For a long time, the purpose of corporations was purely to create value for shareholders. Now, leaders are obligated to follow a set of five commitments:
- Deliver value to customers
- Invest in employees
- Deal fairly and ethically with suppliers
- Support communities
- Generate long-term value for shareholders
Ultimately, these five commitments build currency for trust, which is critical for sustained growth and building a productive and satisfied workforce.
Lead the Future
If leaders understand the context they operate in, they can identify opportunities that could fuel their organization’s growth, or alternatively, help them pivot in the face of impending threats.
But organizations must invest in the development of their leaders so that they can see the bigger picture—and many are failing to do so.
By recognizing the new rules of leadership, CEOs and managers can successfully lead their organizations, and the world, into a new and uncertain future.
Ranked: The World’s Top Diamond Mining Countries, by Carats and Value
Who are the leaders in rough diamond production and how much is their diamond output worth?
Ranked: World Diamond Mining By Country, Carat, and Value
Only 22 countries in the world engage in rough diamond production—also known as uncut, raw or natural diamonds—mining for them from deposits within their territories.
This chart, by Sam Parker illustrates the leaders in rough diamond production by weight and value. It uses data from Kimberly Process (an international certification organization) along with estimates by Dr. Ashok Damarupurshad, a precious metals and diamond specialist in South Africa.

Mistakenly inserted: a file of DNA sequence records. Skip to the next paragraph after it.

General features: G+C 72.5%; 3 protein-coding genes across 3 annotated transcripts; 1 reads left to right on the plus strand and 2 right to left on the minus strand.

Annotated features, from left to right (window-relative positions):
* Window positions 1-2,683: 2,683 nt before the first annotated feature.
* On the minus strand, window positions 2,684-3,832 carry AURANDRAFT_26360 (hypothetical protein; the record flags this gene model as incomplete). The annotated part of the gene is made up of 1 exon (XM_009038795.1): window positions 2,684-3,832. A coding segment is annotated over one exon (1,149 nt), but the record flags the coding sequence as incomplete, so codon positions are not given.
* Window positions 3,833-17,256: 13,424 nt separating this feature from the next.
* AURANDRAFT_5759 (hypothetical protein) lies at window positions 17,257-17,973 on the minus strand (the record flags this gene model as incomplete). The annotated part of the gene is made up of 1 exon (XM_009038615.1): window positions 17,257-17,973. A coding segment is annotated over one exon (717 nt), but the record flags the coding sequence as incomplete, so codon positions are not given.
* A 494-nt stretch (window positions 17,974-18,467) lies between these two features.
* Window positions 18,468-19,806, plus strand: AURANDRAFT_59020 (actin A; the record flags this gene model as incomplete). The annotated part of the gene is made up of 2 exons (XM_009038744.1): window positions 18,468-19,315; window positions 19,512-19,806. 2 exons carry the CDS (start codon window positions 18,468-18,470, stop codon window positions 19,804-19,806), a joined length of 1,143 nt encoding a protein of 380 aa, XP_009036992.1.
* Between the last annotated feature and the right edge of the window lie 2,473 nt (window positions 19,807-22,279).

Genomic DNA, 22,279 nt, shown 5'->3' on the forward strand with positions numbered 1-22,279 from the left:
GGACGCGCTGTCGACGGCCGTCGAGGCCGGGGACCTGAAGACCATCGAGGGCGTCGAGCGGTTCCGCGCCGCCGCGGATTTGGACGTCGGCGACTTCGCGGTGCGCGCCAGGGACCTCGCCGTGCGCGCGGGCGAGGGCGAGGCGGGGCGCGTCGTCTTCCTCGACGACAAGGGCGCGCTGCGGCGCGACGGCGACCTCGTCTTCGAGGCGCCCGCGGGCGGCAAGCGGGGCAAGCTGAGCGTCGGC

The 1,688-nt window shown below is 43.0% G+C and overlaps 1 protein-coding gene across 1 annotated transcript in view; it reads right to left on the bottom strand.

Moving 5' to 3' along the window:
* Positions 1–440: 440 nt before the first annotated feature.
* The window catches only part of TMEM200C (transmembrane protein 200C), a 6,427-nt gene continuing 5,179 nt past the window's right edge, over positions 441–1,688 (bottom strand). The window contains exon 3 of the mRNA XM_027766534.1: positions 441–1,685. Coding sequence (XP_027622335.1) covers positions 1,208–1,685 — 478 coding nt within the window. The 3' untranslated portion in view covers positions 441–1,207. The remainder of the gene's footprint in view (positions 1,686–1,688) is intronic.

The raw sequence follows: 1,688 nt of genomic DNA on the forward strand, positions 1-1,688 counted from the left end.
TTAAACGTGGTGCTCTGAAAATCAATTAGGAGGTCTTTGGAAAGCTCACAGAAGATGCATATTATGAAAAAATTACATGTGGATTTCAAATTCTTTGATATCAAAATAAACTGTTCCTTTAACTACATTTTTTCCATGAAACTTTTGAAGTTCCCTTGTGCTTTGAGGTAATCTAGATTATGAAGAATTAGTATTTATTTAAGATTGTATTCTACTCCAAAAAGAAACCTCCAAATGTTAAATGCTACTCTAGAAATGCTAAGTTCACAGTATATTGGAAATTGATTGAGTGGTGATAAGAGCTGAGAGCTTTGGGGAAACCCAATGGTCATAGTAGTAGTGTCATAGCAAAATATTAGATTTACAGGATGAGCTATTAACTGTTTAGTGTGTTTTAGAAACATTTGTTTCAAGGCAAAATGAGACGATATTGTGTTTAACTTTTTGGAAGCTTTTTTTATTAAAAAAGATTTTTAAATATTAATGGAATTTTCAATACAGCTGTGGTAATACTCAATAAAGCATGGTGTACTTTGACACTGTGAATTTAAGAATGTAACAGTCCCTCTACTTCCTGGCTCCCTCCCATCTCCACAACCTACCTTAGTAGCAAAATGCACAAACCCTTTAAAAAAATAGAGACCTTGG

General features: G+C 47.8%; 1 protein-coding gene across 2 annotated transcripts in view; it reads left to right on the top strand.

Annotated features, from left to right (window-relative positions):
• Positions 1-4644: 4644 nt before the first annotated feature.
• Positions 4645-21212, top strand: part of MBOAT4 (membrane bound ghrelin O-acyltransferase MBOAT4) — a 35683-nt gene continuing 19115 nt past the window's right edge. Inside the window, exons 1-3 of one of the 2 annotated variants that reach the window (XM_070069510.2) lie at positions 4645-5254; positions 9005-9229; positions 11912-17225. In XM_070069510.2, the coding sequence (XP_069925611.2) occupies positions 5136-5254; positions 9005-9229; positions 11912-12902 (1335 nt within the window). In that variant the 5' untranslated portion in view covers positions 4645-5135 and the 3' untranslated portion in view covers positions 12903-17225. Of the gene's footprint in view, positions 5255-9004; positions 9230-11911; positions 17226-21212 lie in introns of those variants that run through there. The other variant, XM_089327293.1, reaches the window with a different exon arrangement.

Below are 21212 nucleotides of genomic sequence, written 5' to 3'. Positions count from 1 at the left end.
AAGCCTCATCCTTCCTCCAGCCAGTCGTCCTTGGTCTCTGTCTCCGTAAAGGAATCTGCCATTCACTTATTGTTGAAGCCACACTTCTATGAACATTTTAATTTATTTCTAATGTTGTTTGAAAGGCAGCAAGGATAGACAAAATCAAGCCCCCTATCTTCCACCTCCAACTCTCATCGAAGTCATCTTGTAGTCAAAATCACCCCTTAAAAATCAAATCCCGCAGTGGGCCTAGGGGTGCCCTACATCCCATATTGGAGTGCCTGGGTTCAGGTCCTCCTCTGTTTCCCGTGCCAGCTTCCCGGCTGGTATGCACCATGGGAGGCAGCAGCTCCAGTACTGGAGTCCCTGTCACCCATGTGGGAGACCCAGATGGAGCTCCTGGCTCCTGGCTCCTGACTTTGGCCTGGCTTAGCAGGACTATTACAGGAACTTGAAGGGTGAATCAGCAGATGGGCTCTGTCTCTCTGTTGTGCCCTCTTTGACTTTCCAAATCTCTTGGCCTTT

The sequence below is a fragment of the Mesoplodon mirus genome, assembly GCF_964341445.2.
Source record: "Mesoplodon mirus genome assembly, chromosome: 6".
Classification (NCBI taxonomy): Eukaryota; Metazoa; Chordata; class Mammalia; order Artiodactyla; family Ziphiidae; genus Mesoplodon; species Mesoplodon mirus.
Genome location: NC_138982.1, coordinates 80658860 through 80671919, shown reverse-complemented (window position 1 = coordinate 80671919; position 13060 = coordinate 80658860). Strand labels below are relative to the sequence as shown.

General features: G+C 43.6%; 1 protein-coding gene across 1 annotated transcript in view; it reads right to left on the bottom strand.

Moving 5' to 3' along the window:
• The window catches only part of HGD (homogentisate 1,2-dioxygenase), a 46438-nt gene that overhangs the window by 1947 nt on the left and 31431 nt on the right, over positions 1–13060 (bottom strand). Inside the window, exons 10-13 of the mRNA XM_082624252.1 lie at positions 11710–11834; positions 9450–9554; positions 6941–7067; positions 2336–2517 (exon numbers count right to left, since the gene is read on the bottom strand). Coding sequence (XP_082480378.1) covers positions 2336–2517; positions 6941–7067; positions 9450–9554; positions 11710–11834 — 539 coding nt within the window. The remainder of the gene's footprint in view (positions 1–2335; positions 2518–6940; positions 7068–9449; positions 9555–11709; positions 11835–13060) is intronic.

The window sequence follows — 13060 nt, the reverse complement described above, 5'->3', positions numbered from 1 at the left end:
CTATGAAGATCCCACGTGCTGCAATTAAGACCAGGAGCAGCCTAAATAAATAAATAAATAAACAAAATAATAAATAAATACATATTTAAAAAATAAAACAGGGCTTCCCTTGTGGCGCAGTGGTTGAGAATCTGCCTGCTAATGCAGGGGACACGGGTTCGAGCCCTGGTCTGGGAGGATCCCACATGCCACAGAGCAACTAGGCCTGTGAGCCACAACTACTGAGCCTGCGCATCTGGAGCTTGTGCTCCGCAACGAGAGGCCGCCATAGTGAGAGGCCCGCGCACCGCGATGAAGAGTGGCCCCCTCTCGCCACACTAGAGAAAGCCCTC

Rough Diamond Production, By Weight
Russia takes the top spot as the world’s largest rough diamond producer, mining close to 42 million carats in 2022, well ahead of its peers.
Russia’s large lead over second-place Botswana (24.8 million carats) and third-ranked Canada (16.2 million carats) indicates that the country’s diamond production is circumventing sanctions due to the difficulties in tracing a diamond’s origin.
Here’s a quick breakdown of rough diamond production in the world.
|5||🇿🇦 South Africa||9,660,233|
|10||🇸🇱 Sierra Leone||688,970|
|18||🇨🇮 Cote D'Ivoire||3,904|
|19||🇨🇬 Republic of Congo||3,534|
Note: South Africa’s figures are estimated.
As with most other resources, (oil, gold, uranium), rough diamond production is distributed unequally. The top 10 rough diamond producing countries by weight account for 99.2% of all rough diamonds mined in 2022.
Diamond Mining, by Country
However, higher carat mined doesn’t necessarily mean better value for the diamond. Other factors like the cut, color, and clarity also influence a diamond’s value.
Here’s a quick breakdown of diamond production by value (USD) in 2022.
|5||🇿🇦 South Africa||$1,538M|
|9||🇸🇱 Sierra Leone||$143M|
|19||🇨🇬 Republic of Congo||$0.20M|
|20||🇨🇮 Cote D'Ivoire||$0.16M|
Note: South Africa’s figures are estimated. Furthermore, numbers have been rounded and may not sum to the total.
Thus, even though Botswana only produced 59% of Russia’s diamond weight in 2022, it had a trade value of nearly $5 billion, approximately 1.5 times higher than Russia’s for the same year.
Another example is Angola, which is ranked 6th in diamond production, but 3rd in diamond value.
Both countries (as well as South Africa, Canada, and Namibia) produce gem-quality rough diamonds versus countries like Russia and the DRC whose diamonds are produced mainly for industrial use.
Which Regions Produce the Most Diamonds in 2022?
Unsurprisingly, Africa is the largest rough diamond producing region, accounting for 51% of output by weight, and 66% by value.
|Rank||Region||Share of Rough|
Diamond Production (%)
|Share of Rough
Diamond Value (%)
However diamond mining in Africa is a relatively recent phenomenon, fewer than 200 years old. Diamonds had been discovered—and prized—as far back as 2,000 years ago in India, later on spreading west to Egyptian pharaohs and the Roman Empire.
By the start of the 20th century, diamond production on a large scale took off: first in South Africa, and decades later in other African countries. In fact between 1889–1959, Africa produced 98% of the world’s diamonds.
And in the latter half of the 20th century, the term blood diamond evolved from diamonds mined in African conflict zones used to finance insurgency or crime.